Are There Any Swans? There Are!
Mac has made an adventure trail for Rory and their friends.
We use there is or there's when we talk about something or someone for the first time.
There’s a dog in the park.
There’s an apple in the bag.
There's a map for this trail! That's so cool, Mac!
Thanks Eva! OK, everybody, pay attention!
OK, so there is a river here. You have to cross it.
There are gates over there. That’s the finish. OK?
There are hills. Be careful!
You can use there with plural nouns too. Just use there are .
There are people outside.
There are trees in the park.
There are gates at the entrance.
Are there any swans?
To ask a question, swap the position of the verb.
Is there a chocolate bar in the bag?
Is there a new teacher?
For more than one thing...
Are there apples in the bag?
Are there people in the park?
I just don’t like swans, OK?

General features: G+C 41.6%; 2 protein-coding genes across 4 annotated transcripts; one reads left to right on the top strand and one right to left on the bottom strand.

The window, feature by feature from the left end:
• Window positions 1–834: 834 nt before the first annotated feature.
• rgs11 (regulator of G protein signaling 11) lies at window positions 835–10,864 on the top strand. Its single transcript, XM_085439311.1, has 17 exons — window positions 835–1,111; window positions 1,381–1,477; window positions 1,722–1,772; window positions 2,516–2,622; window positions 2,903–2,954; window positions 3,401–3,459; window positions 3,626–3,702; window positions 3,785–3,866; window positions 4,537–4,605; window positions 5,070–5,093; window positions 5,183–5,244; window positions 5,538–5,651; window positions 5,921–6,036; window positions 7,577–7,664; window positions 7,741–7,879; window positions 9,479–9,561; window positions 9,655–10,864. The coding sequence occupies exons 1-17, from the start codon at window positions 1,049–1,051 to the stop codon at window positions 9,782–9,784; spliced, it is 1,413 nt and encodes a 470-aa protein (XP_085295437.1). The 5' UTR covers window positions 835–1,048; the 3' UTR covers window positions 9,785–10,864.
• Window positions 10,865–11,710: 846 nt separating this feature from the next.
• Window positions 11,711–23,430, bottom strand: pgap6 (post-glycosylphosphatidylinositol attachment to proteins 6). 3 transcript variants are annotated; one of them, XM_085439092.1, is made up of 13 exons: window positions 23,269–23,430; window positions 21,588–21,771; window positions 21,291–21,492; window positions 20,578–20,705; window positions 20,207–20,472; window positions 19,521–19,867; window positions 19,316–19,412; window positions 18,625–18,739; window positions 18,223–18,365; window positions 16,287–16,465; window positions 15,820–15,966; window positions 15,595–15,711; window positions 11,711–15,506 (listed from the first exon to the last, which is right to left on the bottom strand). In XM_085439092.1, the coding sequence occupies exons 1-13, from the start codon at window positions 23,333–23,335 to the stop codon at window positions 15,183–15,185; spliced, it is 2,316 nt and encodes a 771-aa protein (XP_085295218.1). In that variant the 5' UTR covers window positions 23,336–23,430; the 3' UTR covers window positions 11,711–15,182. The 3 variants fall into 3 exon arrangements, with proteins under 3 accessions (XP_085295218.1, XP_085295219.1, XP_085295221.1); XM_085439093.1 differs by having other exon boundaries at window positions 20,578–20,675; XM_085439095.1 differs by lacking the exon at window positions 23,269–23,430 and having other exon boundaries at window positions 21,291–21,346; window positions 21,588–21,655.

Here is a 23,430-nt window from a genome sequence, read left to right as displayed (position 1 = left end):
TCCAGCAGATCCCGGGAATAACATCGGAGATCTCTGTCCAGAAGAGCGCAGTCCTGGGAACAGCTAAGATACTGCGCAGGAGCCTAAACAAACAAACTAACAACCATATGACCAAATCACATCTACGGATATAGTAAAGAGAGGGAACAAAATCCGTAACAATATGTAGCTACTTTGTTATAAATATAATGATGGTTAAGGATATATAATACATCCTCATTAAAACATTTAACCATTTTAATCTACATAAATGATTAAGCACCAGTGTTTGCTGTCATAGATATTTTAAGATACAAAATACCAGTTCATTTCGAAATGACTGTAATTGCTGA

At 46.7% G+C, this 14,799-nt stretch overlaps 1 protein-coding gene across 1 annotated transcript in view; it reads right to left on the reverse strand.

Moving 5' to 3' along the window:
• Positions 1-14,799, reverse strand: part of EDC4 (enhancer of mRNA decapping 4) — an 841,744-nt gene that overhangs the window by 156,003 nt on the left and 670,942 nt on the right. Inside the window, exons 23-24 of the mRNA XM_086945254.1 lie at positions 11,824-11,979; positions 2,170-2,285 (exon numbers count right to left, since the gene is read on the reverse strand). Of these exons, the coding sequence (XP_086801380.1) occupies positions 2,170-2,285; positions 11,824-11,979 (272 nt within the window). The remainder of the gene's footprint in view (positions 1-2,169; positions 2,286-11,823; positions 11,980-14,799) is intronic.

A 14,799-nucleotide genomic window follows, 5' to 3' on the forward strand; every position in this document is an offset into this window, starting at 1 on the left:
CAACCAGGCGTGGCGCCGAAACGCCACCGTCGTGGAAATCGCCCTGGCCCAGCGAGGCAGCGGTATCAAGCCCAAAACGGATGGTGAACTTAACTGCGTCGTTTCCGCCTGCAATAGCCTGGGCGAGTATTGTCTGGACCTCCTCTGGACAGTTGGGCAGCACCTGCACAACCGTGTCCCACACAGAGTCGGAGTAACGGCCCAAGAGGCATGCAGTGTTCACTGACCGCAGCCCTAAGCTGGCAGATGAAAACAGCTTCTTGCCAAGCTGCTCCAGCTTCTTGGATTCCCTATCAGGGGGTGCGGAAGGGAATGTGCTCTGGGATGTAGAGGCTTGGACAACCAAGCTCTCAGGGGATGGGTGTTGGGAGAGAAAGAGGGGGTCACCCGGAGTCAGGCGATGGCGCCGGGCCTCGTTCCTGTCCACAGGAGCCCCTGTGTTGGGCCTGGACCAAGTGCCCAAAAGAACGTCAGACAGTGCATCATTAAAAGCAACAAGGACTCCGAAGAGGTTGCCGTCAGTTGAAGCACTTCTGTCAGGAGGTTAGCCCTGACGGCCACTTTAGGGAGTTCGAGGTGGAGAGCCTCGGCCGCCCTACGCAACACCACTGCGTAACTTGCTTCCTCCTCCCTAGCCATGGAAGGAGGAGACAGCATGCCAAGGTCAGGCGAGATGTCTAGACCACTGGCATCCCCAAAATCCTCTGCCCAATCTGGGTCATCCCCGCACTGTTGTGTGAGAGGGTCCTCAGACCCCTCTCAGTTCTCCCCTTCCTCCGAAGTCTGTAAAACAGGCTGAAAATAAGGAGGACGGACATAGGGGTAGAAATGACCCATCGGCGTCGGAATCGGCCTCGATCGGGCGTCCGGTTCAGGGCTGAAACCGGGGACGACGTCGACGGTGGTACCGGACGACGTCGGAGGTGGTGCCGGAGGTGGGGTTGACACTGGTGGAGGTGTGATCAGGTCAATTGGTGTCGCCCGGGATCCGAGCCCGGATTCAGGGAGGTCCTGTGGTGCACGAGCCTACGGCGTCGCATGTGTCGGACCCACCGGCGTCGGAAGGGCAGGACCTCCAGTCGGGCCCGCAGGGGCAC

That’s so random! Well, there aren’t any swans…as far as I know!
And for the negative, use:
there is not
There isn’t a sound.
There aren’t any apples left.
there are not
So, where’s Rory?
We passed him at the hills.
10 minutes later, Eva and Paul have finished…but where is Rory?
There are the gates! We finished!
Hey, what happened, Rory?
Are you OK?
Oh-Oh. There’s Rory, at last. There’s blood on his knee.
I was cycling over a hill and there was a big rock!
You can use there with the past tense too…
There was a knock on the door.
There was a dog on the path.
And then there were two angry swans!
And for the plural in the past tense...
There were a lot of ducks.
There were people in the cinema.
There’s a new ice cream shop in the village. Let’s go!
Now that’s a great idea!
So, what will we do now?
trail: a path through the countryside
random: happening by chance